Page 29 | October 2021 Issue | Decanter
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Wright’s story is prototypically American: in spite of a lack of pedigree and finances, he achieved his success in wine through talent, hard work, common sense, courage and access to lands with unrealized potential. What makes him a vital trendsetter in Oregon and in American Pinot Noir is that his triumphs have not only benefited his own cause, but have had a powerful impact on a nation of burgeoning winemakers and wine lovers.
Arriving in Oregon’s restless climate in 1986, he found an economy here growers sold grapes by the tonne, making it near-impossible to get them to drop fruit. So he used his significant powers of persuasion to convince growers to both charge by the acre and follow his farming protocols.
Such shifts may seem trivial today, but Wright’s actions helped spark the major leaps in quality and consistency that catapulted Oregon to its status as a top Pinot region. Likewise, he was among the first to bring sorting tables and dry ice into the winery in Oregon.
Just as crucially, Wright has also been a leader in promoting and mapping Oregon’s terroir. Decades before every vintner seemingly began hiring geologists to map their properties, Wright was professorially lecturing and scrawling on chalkboards to explain how subduction, volcanism and ancient flooding created the distinct flavours of Oregon Pinot Noir. Connecting these flavours to the underlying geology became his passion (while popularizing the mantra ‘mother rock’), leading him to pave the way for American single-vineyard Pinot Noir – of which he released as many as a dozen separate wines in a vintage.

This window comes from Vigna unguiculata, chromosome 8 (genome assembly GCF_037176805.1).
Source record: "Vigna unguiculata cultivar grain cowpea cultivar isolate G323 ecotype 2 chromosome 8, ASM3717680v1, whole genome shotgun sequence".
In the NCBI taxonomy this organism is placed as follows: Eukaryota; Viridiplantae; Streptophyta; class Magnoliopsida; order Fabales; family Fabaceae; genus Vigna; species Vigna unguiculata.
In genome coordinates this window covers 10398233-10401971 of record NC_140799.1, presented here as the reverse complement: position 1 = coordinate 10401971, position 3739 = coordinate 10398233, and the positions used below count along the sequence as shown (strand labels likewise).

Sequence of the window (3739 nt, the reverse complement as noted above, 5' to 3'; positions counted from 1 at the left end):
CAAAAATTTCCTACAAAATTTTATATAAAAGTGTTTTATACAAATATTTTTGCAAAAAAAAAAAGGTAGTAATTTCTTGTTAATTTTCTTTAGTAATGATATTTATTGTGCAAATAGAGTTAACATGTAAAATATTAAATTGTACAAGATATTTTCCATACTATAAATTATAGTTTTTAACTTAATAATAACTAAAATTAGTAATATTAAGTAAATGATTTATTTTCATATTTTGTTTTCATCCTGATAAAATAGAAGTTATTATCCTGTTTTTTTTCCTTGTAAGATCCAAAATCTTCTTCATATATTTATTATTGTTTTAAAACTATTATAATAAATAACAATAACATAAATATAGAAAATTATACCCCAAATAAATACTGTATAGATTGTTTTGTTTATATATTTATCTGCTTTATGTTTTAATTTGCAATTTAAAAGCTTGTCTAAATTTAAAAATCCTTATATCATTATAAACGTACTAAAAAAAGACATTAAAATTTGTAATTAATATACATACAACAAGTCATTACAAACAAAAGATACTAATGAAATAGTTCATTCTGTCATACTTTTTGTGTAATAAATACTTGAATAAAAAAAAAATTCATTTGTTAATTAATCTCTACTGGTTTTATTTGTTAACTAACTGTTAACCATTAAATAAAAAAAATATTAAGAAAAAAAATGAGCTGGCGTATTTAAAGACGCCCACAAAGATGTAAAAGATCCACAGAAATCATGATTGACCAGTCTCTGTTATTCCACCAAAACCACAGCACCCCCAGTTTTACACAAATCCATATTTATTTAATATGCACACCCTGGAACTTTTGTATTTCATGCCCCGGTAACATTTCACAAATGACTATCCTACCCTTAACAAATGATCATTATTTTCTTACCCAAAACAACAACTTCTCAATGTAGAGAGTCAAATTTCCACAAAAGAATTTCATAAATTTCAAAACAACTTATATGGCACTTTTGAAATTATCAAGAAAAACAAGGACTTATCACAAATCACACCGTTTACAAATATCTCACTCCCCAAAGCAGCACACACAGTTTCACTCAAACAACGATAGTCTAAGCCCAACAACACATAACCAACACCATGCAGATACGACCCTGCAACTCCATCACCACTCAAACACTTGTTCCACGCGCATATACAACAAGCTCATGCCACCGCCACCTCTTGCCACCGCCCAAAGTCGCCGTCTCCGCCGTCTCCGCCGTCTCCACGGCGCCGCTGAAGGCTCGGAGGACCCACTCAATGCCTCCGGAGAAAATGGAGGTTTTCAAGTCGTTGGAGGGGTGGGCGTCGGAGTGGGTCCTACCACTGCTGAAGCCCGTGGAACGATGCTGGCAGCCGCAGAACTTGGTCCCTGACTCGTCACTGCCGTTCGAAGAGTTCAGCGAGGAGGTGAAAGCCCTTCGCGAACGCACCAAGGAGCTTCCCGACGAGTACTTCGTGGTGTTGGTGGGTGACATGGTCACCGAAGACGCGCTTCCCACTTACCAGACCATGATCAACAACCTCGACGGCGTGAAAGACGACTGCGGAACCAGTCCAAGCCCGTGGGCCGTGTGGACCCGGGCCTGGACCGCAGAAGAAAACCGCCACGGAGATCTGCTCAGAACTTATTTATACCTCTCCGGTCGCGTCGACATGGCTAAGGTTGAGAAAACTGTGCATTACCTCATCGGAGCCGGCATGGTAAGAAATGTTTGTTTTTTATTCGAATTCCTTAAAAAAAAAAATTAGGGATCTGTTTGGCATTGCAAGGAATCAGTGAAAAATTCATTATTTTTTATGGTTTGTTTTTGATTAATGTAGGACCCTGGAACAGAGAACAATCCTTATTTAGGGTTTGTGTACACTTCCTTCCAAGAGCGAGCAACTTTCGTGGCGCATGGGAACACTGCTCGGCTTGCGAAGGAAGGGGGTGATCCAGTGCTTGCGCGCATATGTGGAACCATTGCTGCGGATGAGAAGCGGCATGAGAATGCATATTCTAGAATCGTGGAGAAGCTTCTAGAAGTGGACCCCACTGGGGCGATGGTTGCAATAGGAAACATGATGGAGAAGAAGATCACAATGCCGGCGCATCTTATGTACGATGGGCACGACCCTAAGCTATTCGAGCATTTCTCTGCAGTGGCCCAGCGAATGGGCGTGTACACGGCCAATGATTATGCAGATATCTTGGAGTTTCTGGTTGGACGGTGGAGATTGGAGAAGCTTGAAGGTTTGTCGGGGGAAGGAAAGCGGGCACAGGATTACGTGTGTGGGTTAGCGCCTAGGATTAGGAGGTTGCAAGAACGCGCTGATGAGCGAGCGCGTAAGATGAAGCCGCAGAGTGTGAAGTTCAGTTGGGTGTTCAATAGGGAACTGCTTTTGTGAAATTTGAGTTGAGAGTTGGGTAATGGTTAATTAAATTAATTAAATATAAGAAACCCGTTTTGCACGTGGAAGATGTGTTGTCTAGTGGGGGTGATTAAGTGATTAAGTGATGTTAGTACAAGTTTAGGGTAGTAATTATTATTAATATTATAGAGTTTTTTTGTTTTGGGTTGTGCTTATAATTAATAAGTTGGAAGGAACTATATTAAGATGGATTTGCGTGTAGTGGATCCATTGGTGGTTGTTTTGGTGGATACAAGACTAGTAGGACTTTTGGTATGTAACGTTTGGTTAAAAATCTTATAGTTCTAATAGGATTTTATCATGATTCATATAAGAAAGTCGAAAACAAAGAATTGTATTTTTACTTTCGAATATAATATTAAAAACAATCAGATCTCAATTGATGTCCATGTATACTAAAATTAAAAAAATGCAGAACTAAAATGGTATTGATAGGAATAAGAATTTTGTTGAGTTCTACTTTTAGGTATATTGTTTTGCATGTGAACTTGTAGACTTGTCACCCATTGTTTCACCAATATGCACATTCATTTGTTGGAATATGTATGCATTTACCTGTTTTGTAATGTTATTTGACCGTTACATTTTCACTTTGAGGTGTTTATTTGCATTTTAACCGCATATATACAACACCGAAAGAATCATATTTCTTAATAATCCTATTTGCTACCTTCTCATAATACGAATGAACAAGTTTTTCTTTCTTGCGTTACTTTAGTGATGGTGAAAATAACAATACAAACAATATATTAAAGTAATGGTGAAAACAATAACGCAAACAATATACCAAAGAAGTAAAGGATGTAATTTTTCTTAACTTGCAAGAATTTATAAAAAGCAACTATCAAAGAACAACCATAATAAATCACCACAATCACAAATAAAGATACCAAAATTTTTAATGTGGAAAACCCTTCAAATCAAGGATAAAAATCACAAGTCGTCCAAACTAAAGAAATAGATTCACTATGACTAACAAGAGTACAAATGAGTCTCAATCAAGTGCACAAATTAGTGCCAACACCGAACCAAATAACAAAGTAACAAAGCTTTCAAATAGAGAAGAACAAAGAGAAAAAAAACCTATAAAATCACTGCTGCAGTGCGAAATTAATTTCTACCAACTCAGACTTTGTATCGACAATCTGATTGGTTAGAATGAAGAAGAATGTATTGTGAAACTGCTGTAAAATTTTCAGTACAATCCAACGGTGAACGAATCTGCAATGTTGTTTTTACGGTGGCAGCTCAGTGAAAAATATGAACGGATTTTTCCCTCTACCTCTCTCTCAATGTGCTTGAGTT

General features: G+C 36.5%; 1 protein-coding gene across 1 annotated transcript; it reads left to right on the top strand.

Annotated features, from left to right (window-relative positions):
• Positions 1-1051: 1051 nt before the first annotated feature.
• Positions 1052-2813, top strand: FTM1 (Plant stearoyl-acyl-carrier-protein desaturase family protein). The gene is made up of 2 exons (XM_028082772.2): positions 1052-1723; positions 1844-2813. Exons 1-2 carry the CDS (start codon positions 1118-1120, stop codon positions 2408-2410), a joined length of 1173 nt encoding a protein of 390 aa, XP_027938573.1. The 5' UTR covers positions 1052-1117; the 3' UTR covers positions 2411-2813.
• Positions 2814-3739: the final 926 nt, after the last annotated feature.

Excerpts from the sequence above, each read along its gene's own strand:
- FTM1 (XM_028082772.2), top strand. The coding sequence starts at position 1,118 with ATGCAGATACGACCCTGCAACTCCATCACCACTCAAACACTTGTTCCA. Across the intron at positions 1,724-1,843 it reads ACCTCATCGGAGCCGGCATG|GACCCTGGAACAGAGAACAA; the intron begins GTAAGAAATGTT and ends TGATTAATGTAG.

His unrelenting belief in terroir resulted in what will likely be his most durable legacy; the create in 2005 of six sub-appellations in the northern Willamette Valley. Wright’s energy and enthusiasm overcame the skepticism of fellow wine-growers (who thought the demarcation premature). But today no one questions the wisdom of the act because, as Wright has repeatedly shown, shaping the way one thinks about vineyards and earth shapes the wines themselves in a way that benefits everyone.
Ken Wright, Pinot Noir, Willamette Valley, Oregon, USA 2019- 90
US$23-$34 Raspberry and cherry lead the way, joined by hints of vanilla and subtle aromatic spice notes. There’s lovely weight in the mouth, accompanied by finely honed tannins. Drink 2021-2026. Alc 13.5%